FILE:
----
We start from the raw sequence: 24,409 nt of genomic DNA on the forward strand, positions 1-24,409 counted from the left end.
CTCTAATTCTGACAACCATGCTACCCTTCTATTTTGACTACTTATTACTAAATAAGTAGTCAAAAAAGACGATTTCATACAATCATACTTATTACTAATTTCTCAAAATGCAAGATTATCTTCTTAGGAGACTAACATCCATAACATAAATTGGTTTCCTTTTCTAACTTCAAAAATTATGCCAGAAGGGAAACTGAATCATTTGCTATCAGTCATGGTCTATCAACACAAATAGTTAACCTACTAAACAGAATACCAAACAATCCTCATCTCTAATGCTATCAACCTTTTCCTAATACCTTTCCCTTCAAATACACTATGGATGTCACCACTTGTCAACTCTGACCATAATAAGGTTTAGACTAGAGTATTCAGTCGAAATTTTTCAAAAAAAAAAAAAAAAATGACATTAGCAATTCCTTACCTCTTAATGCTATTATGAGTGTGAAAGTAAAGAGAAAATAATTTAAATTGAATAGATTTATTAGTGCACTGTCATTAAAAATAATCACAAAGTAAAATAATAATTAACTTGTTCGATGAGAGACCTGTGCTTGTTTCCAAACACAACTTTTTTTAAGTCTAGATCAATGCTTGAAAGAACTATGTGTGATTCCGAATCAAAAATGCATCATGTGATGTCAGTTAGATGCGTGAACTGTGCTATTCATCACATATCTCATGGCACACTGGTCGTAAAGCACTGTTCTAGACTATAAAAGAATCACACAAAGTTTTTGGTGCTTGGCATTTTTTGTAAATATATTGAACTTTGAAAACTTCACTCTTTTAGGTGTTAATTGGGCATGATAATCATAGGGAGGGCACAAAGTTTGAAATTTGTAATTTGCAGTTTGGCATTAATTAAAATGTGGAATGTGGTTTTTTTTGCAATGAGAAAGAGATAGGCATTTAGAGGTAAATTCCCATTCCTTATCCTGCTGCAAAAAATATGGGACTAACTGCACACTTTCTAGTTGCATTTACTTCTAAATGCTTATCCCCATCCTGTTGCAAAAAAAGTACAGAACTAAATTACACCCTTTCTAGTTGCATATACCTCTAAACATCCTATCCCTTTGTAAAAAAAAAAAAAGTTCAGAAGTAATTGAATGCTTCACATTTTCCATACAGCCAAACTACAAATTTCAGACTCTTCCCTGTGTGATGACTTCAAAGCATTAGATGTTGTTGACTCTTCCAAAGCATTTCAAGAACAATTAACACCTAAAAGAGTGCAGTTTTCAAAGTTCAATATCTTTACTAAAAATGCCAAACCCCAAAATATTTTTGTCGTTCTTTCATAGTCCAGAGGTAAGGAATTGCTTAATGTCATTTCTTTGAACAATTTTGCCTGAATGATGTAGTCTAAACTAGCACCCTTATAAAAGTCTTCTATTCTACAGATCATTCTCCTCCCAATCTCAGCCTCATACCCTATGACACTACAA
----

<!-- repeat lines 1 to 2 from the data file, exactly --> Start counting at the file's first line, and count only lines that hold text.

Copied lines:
We start from the raw sequence: 24,409 nt of genomic DNA on the forward strand, positions 1-24,409 counted from the left end.
CTCTAATTCTGACAACCATGCTACCCTTCTATTTTGACTACTTATTACTAAATAAGTAGTCAAAAAAGACGATTTCATACAATCATACTTATTACTAATTTCTCAAAATGCAAGATTATCTTCTTAGGAGACTAACATCCATAACATAAATTGGTTTCCTTTTCTAACTTCAAAAATTATGCCAGAAGGGAAACTGAATCATTTGCTATCAGTCATGGTCTATCAACACAAATAGTTAACCTACTAAACAGAATACCAAACAATCCTCATCTCTAATGCTATCAACCTTTTCCTAATACCTTTCCCTTCAAATACACTATGGATGTCACCACTTGTCAACTCTGACCATAATAAGGTTTAGACTAGAGTATTCAGTCGAAATTTTTCAAAAAAAAAAAAAAAAATGACATTAGCAATTCCTTACCTCTTAATGCTATTATGAGTGTGAAAGTAAAGAGAAAATAATTTAAATTGAATAGATTTATTAGTGCACTGTCATTAAAAATAATCACAAAGTAAAATAATAATTAACTTGTTCGATGAGAGACCTGTGCTTGTTTCCAAACACAACTTTTTTTAAGTCTAGATCAATGCTTGAAAGAACTATGTGTGATTCCGAATCAAAAATGCATCATGTGATGTCAGTTAGATGCGTGAACTGTGCTATTCATCACATATCTCATGGCACACTGGTCGTAAAGCACTGTTCTAGACTATAAAAGAATCACACAAAGTTTTTGGTGCTTGGCATTTTTTGTAAATATATTGAACTTTGAAAACTTCACTCTTTTAGGTGTTAATTGGGCATGATAATCATAGGGAGGGCACAAAGTTTGAAATTTGTAATTTGCAGTTTGGCATTAATTAAAATGTGGAATGTGGTTTTTTTTGCAATGAGAAAGAGATAGGCATTTAGAGGTAAATTCCCATTCCTTATCCTGCTGCAAAAAATATGGGACTAACTGCACACTTTCTAGTTGCATTTACTTCTAAATGCTTATCCCCATCCTGTTGCAAAAAAAGTACAGAACTAAATTACACCCTTTCTAGTTGCATATACCTCTAAACATCCTATCCCTTTGTAAAAAAAAAAAAAGTTCAGAAGTAATTGAATGCTTCACATTTTCCATACAGCCAAACTACAAATTTCAGACTCTTCCCTGTGTGATGACTTCAAAGCATTAGATGTTGTTGACTCTTCCAAAGCATTTCAAGAACAATTAACACCTAAAAGAGTGCAGTTTTCAAAGTTCAATATCTTTACTAAAAATGCCAAACCCCAAAATATTTTTGTCGTTCTTTCATAGTCCAGAGGTAAGGAATTGCTTAATGTCATTTCTTTGAACAATTTTGCCTGAATGATGTAGTCTAAACTAGCACCCTTATAAAAGTCTTCTATTCTACAGATCATTCTCCTCCCAATCTCAGCCTCATACCCTATGACACTACAA